I worry about writing too much about bias and gender equity. Frankly, in my experience, talking about these topics has been career limiting. It’s why women stay silent, why they ignore it and push through. It also explains why we haven’t made any substantive headway on this issue in the last decade. I first heard about the mediocre man phenomenon, at my first Women in Management panel in 2002 in New York City.
Indra Nooyi, who is now the CEO of Pepsi (how is that for a name drop) was on the panel. She, along with all the other women, joked about how guys apply when they are half qualified and women when they are overqualified.
Haha… Er … it’s been over 14 years now, why does it feel like the jokes on us?
How has nothing changed?
Building on the discussions that emerged from these kinds of workshops. I pulled together a journey map of sorts to demonstrate why the qualifications gap and perception bias really is a problem and how it destroys value and perpetuates bias.
The table below shows how the Nina’s of the world, the well- and over-qualified, get screwed.
As you can see from the example above “Finn – 50%” has earned the promotion, but the truth is “Nina-90%” is wallowing in the shallow end and bored. Her value and contributions are being wasted. Unless those without power can break the negative cycle (either getting a manager to recognize them and/or have the will and coaching to break the cycle and create their own opportunities), the Nina-90s are destined to become fodder to be leveraged.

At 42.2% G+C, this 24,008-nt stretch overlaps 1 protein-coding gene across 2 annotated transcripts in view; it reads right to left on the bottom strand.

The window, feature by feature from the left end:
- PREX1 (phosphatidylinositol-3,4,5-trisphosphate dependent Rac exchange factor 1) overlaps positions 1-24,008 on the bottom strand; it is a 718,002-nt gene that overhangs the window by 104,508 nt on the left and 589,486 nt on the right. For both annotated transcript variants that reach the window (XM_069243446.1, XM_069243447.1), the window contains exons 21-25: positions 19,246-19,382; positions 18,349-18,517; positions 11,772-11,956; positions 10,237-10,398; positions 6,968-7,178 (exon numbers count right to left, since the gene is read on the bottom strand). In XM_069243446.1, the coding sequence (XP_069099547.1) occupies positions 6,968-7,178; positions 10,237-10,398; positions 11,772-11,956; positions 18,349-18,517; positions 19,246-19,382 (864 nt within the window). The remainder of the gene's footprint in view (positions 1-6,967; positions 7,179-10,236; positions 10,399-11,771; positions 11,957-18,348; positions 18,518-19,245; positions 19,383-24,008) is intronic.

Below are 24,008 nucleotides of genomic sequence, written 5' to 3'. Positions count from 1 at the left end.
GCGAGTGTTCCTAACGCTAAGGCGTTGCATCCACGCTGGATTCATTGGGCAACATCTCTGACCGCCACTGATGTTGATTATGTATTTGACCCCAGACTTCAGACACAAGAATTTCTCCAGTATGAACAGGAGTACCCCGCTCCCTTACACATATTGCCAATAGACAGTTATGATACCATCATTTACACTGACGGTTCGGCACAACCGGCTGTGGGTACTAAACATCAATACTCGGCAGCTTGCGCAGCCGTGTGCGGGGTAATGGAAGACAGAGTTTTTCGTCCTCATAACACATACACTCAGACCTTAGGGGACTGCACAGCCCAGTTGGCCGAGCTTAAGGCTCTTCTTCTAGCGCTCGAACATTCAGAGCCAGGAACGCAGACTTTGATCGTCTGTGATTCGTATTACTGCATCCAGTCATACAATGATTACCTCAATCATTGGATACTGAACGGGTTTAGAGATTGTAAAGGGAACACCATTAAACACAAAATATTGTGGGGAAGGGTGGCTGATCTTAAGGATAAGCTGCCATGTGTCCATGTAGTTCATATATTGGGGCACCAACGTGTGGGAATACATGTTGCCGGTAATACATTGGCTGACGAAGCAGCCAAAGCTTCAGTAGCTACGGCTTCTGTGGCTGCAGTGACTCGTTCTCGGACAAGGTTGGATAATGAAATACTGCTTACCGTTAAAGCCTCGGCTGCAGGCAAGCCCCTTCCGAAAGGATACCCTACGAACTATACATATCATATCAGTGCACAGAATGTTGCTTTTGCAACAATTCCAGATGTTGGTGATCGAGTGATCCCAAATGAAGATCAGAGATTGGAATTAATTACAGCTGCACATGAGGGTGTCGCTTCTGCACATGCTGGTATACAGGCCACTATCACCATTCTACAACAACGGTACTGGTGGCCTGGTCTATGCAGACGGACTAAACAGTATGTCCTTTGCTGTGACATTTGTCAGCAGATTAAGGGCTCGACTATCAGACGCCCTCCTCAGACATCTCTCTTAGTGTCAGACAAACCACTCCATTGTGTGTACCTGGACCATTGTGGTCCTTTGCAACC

Maybe she really should go off and pop out a couple babies.
Of course, not everyone wants to be engaged or in a state of flow. Some women actually find “relaxation” ideal while they raise a family. Unfortunately, that choice is often made for them. Do I even need to suggest this is wrong? Organizations need to have that discussion rather than assume that preference.
It’s frustrating being told to “lean-in” – especially considering how in the example Nina did lean in – taking on additional work, job crafting to demonstrate value, that was overlooked. You could argue that Nina should have held out for a better job or applied for a job that she was only 50% qualified but that assumes that there is no bias in the hiring process and that Nina does not perceive bias in the hiring process, which would be naive given both her experience and the evidence.
It also assumes she has the financial luxury of holding out (money being another form of power). This example plays with gender power dynamics, but the truth is it could also be played with racial or socioeconomic power dynamics.
Yes, we need to coach our women to be brave not perfect however that is only part of the equation. We can’t keep putting the onus on those without power. Organizations need to step up to plate. They need to use analytics to recognize, reward and empower their talent in a way that mitigates power from compounding and perpetuating bias.
- Calibrating talent internally and externally – they also need to look at impact through the lens of equality of opportunity
- Hiring in “pools” – interviewing for strengths and inclusion – as opposed to interviewing based on an outdated perception of confidence
- Hiring that is forward-looking, based potential as well as AIQ and EIQ for cultural fit.
- Measuring and recognizing job-crafting contributions
- Using analytics to set “alerts” for potential system and organizational bias
- Creating an atmosphere where folks can manage their “engagement” based on their life stage (i.e. family obligations) and get back on the “fast track” when ready.
I mean, isn’t this obvious? What isn’t this more of a thing?